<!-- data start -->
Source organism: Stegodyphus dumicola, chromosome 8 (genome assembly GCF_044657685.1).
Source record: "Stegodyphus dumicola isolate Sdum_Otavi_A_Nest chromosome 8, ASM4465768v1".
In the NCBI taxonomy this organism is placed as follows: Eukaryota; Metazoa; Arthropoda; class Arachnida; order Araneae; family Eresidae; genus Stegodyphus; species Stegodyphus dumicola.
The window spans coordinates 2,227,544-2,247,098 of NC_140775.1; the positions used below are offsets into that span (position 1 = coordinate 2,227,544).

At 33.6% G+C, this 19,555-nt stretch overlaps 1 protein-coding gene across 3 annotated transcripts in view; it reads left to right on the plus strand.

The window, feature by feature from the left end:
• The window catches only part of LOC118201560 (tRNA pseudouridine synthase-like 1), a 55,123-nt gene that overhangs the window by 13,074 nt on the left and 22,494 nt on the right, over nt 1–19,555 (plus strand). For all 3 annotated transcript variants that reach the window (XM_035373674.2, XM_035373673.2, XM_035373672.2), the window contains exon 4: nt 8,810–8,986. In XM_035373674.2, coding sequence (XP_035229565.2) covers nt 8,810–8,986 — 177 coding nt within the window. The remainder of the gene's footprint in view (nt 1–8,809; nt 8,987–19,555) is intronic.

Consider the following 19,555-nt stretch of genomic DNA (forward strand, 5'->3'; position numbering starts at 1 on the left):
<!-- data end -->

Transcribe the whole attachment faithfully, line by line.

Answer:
Source organism: Stegodyphus dumicola, chromosome 8 (genome assembly GCF_044657685.1).
Source record: "Stegodyphus dumicola isolate Sdum_Otavi_A_Nest chromosome 8, ASM4465768v1".
In the NCBI taxonomy this organism is placed as follows: Eukaryota; Metazoa; Arthropoda; class Arachnida; order Araneae; family Eresidae; genus Stegodyphus; species Stegodyphus dumicola.
The window spans coordinates 2,227,544-2,247,098 of NC_140775.1; the positions used below are offsets into that span (position 1 = coordinate 2,227,544).

At 33.6% G+C, this 19,555-nt stretch overlaps 1 protein-coding gene across 3 annotated transcripts in view; it reads left to right on the plus strand.

The window, feature by feature from the left end:
• The window catches only part of LOC118201560 (tRNA pseudouridine synthase-like 1), a 55,123-nt gene that overhangs the window by 13,074 nt on the left and 22,494 nt on the right, over nt 1–19,555 (plus strand). For all 3 annotated transcript variants that reach the window (XM_035373674.2, XM_035373673.2, XM_035373672.2), the window contains exon 4: nt 8,810–8,986. In XM_035373674.2, coding sequence (XP_035229565.2) covers nt 8,810–8,986 — 177 coding nt within the window. The remainder of the gene's footprint in view (nt 1–8,809; nt 8,987–19,555) is intronic.

Consider the following 19,555-nt stretch of genomic DNA (forward strand, 5'->3'; position numbering starts at 1 on the left):